Wednesday, August 12, 2015

Teenage Music

Buy time don’t lose it

~ Duran Duran “The Reflex”

John Taylor and Roger Taylor of Duran Duran recently did a Q&A session on their Tumblr page, and among the many gems (I love the ‘70s Batman show, too, Roger!), I was struck by this answer from John Taylor about his thoughts on today’s music scene.

I seem to recall reading an article about research that shows that our brains are more susceptible to lasting imprints when we are adolescents, but anecdotal evidence would seem to bear that out as well. I think John summed that up very nicely.

I grew up listening to quite a bit of different music (my Dad liked country, especially Johnny Cash, my Mom liked gospel, and my big sis Diana was a stone cold Beatlemaniac!), but I really got serious about listening to music in the ‘70s, when I was in high school. So much of it was Top 40, AM radio stuff, but when Shane and I discovered Devo, the B-52s, and so many others, that was all she wrote. We became obsessed, and the nascent MTV fueled the obsession. Duran Duran was obviously a big part of that.

So here I am, some 35 years later, still loving all of those bands, so much so that we’re flying to Berkeley in October to see DD! (More on that in the coming months.) I still seek out new music, and there is a lot of great stuff out there. One of my pet peeves is to hear someone say, “Today’s music SUCKS!” No, it doesn’t. You’re just too lazy to look for the good stuff. There are plenty of newer bands that I dig a lot.

But when it comes down to what moves me the most, what touches me inside and brings out my inner lizard, it’s the stuff of the punk/New Wave era. It was a time when Shane and I pored over the liner notes of albums and learned the lyrics. I subscribed to Creem and later Rolling Stone and learned everything I could about the bands I loved. I was a little musical sponge soaking up everything I could.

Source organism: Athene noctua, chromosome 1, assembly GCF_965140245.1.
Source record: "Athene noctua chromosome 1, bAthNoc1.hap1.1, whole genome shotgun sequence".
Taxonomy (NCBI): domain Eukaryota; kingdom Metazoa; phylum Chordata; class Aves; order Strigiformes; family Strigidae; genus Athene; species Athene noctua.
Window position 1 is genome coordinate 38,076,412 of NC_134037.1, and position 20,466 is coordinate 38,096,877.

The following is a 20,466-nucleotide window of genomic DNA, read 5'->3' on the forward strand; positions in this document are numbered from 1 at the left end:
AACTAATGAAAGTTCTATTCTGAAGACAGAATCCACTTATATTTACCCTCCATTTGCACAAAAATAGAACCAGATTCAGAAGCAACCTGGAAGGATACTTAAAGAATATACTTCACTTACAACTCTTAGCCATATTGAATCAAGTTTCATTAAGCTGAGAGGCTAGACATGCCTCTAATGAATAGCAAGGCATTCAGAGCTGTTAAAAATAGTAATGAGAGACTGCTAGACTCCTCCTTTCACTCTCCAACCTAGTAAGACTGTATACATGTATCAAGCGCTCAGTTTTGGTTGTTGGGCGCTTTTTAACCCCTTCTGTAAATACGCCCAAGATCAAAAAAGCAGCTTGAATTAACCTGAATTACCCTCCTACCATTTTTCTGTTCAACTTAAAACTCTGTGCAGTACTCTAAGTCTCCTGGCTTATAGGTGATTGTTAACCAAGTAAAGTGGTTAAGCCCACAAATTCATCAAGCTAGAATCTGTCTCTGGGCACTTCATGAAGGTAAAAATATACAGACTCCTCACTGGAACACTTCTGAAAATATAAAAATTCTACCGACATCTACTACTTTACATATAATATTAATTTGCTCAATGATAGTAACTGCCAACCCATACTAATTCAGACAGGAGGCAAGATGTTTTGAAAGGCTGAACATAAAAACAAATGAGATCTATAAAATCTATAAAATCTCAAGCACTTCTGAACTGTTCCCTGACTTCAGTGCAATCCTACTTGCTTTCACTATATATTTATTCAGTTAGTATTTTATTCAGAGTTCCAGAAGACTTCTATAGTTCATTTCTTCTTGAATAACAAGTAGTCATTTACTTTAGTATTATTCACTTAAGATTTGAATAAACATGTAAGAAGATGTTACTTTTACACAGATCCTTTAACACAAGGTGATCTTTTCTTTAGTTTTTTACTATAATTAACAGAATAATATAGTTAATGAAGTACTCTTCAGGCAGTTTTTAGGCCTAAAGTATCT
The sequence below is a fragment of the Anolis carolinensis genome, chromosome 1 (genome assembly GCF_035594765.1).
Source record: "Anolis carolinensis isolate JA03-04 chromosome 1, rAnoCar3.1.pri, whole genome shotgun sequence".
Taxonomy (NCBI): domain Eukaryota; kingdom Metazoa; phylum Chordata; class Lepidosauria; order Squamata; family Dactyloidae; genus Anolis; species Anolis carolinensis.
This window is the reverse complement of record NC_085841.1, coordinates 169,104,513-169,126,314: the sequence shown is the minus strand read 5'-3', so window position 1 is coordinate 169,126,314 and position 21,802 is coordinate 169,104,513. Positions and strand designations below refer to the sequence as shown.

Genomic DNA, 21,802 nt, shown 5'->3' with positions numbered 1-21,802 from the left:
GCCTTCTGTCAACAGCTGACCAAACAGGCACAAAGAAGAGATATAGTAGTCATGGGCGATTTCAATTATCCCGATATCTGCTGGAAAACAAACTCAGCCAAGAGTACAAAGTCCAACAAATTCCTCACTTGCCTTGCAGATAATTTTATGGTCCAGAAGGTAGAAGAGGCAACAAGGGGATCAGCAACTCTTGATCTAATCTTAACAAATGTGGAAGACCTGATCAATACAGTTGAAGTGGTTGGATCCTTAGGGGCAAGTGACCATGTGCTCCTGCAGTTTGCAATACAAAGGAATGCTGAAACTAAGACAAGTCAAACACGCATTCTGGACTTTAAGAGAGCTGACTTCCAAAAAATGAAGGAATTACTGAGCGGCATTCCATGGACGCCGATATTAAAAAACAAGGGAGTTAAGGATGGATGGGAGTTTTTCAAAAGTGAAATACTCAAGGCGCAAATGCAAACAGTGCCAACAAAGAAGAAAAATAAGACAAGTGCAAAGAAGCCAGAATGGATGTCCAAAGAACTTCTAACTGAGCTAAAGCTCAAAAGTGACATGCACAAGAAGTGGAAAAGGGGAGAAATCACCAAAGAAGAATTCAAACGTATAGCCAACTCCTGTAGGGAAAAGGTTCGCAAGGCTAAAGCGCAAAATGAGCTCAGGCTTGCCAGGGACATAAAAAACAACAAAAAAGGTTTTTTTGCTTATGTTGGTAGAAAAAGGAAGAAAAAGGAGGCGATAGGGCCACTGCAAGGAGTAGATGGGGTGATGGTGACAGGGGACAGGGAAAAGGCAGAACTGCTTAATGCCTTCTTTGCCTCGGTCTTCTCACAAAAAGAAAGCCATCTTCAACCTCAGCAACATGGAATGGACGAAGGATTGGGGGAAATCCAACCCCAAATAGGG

I believe that JT is right. The music of our adolescence is what remains the least for us. I’ve made an effort to not stagnate or be stuck in a musical rut, and there is so much fun music being made out there even as I type! But for those of us a certain age, pop in “The Reflex” and see how we react. You’ll probably be a little embarrassed for us, but we won’t care!


  1. ... I am not sure... the changes in society do not reflect that of maturation or intellectual growth... both which are key to any art movement... if the changes are indeed an accurate barometer for the future, then I have my doubts about the worth of popular music... it has become stagnant, as though all the new discoveries of musical styles have been found and the appeal is to our lesser, more base instincts...

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  3. i still appreciate all my teenage metal. sabbath, led zep and slayer will never be old to me, nor will the smiths and joy division. i think that the internet has made it easier for music to be cross generational as well as more accessible- back in the old days i would swap mixed cassettes with my friends or get sampler records and split 7 inch records to check out new bands. who didn't get 12 records for only a penny and join the mail order music club? now it's all just a click away- want to check out a new band- just find their facebook or look up their youtube- easy as that. i really do miss going to $5 shows though in halls and dive bars-

    so glad to see you writing here again- i can hear your voice in my head as i read!



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